One strategy employed by existing NCS standards is the use of buffer pools – a type of insurance policy - to manage the durability of projects by aggregating the risk of re-emission across a large and distributed portfolio of individual projects, effectively reducing the re-emission risk of all participating projects (VERRA). Other strategies to extend or enhance the durability of solutions may include improving the technologies used to measure the rates of re-emission (thereby improving the level of certainty in the durability of stored carbon) or implementing engineering and/or land stewardship controls to suppress specific re-emission pathways (CDR Primer Chapter 3).


The 100 year durability threshold for the XPRIZE competition may be met by quantifying the expected (and probabilistic) rate of re-emission associated with a project, and counting those tonnes as an emission source in their life cycle analysis. How that is done is up to each team to define in the context of their own demonstration, but proponents of natural climate solutions will do well in the XPRIZE competition by considering the following best practices:

Demonstrate a thorough understanding of the CO2 fluxes in and out of the project ecosystem. 

The Prize Guidelines require teams to demonstrate that, on net, 1000 tonnes of removed CO2 can be considered durably sequestered. Being able to give confidence to these primary flows through direct measurement is key, and teams should make an effort to acknowledge both the precision and accuracy of these measurements. CO2 that is expected to re-emit within 100 years should be calculated and considered as an emission when calculating the net removal capacity of the demonstration.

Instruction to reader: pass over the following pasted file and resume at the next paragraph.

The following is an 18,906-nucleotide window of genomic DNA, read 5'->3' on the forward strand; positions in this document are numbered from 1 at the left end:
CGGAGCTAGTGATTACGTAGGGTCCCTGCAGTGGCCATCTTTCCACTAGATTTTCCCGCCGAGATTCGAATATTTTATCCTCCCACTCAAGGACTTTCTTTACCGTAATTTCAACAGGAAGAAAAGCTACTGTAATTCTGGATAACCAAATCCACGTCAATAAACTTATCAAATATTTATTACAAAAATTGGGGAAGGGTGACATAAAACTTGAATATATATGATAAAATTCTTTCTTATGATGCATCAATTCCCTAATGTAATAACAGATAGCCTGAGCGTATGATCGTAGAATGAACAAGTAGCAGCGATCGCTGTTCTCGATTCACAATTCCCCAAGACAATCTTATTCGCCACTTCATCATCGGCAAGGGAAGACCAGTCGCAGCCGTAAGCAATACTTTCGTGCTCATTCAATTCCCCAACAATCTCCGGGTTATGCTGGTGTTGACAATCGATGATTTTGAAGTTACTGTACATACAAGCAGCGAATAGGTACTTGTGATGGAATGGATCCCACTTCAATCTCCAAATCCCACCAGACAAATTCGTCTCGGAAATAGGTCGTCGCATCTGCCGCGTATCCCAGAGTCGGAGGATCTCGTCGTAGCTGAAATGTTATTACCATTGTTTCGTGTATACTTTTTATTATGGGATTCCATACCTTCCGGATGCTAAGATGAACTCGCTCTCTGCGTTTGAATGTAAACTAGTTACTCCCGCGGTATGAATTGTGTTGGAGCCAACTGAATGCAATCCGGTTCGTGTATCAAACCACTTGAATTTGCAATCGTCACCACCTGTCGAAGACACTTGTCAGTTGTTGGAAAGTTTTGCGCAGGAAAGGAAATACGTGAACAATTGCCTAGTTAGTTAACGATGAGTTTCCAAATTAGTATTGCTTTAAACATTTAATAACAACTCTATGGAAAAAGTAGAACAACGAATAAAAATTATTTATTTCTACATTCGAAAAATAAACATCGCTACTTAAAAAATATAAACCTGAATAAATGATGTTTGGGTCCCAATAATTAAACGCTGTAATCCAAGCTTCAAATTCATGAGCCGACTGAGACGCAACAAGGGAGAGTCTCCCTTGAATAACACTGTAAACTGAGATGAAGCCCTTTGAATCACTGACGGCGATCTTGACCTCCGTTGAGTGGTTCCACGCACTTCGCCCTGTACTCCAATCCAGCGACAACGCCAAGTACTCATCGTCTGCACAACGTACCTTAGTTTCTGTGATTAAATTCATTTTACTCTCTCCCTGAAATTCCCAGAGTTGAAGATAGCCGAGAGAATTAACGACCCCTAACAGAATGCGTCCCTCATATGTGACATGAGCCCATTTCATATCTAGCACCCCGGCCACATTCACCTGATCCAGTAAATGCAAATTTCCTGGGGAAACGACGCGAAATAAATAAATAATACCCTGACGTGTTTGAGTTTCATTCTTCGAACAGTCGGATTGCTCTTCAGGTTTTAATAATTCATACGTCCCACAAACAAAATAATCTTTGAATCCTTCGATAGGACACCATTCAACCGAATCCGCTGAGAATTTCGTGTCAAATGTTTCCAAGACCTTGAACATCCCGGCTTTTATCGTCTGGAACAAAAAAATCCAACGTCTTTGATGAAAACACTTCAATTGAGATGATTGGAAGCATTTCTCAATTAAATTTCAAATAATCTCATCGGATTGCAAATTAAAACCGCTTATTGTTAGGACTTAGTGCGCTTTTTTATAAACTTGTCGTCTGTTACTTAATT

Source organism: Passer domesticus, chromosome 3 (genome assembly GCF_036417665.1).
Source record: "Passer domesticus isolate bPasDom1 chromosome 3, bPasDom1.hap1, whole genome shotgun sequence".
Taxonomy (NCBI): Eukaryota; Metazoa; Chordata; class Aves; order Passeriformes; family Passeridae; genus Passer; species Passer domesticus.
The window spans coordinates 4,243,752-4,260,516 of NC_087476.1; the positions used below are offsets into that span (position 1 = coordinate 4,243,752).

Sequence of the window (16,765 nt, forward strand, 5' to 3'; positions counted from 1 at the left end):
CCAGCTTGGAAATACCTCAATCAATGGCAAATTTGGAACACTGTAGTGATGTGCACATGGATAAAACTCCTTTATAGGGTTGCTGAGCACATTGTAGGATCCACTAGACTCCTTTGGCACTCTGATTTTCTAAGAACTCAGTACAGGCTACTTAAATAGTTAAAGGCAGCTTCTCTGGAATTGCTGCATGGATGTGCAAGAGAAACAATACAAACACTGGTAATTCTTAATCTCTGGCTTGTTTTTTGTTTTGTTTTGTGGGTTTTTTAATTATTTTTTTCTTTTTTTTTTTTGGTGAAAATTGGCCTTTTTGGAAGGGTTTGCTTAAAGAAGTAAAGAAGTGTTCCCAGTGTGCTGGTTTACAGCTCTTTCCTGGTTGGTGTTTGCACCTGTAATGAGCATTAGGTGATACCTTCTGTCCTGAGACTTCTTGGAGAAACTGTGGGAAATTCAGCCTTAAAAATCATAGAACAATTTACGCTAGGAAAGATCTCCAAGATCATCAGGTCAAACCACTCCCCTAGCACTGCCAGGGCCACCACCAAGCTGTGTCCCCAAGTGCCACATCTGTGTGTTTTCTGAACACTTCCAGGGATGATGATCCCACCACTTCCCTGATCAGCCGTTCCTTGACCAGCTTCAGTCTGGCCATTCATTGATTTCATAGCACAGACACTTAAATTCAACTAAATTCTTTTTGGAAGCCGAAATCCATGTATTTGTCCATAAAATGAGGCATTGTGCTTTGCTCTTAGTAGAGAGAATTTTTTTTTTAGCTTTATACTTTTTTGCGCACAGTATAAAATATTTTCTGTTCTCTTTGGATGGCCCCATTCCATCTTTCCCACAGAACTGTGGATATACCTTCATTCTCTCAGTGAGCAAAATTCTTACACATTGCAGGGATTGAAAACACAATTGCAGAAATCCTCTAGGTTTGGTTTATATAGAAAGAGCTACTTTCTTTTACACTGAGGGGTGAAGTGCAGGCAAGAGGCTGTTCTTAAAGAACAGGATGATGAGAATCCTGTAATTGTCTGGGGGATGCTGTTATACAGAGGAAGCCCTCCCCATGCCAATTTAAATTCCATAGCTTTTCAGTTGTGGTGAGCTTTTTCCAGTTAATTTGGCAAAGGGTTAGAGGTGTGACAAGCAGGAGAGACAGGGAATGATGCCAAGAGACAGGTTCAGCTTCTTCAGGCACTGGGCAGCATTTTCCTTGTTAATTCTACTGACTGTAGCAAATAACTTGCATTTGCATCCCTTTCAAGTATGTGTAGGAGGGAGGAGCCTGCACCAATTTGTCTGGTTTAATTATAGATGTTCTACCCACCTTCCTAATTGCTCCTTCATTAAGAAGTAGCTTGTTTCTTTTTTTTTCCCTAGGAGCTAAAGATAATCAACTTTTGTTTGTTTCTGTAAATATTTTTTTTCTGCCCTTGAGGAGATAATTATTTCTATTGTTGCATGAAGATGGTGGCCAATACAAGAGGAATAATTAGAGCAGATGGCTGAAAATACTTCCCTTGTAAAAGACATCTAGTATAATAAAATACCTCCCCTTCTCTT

Develop deep expertise in all of the re-emission pathways associated with your demonstration, and show how you are able to measure and respond to re-emission risk. 

Demonstrating expertise in the various modes of re-emission will also lend credibility to your claims about how easily your solution will scale, since many of these risks are dependent on the characterization and selection of project sites.

Show the XPRIZE judges how you actively manage your project to establish durability greater than 100 years. 

Innovation can take the form of novel instrumentation, data collection, analysis, design, and/or active management of a project. Innovation may also involve the configuration of a project, such as manipulating the scale and/or distribution of projects in a way that addresses uncertainty about major reversals of removals. But fundamentally, the durability requirement in this competition requires each team to show a genuine commitment to assuring that the established amount of CO2 sequestered today (established after adjusting for risks and rates of re-emissions), will be sequestered 100 years from now.

Michael Leitch & Bronson Griscom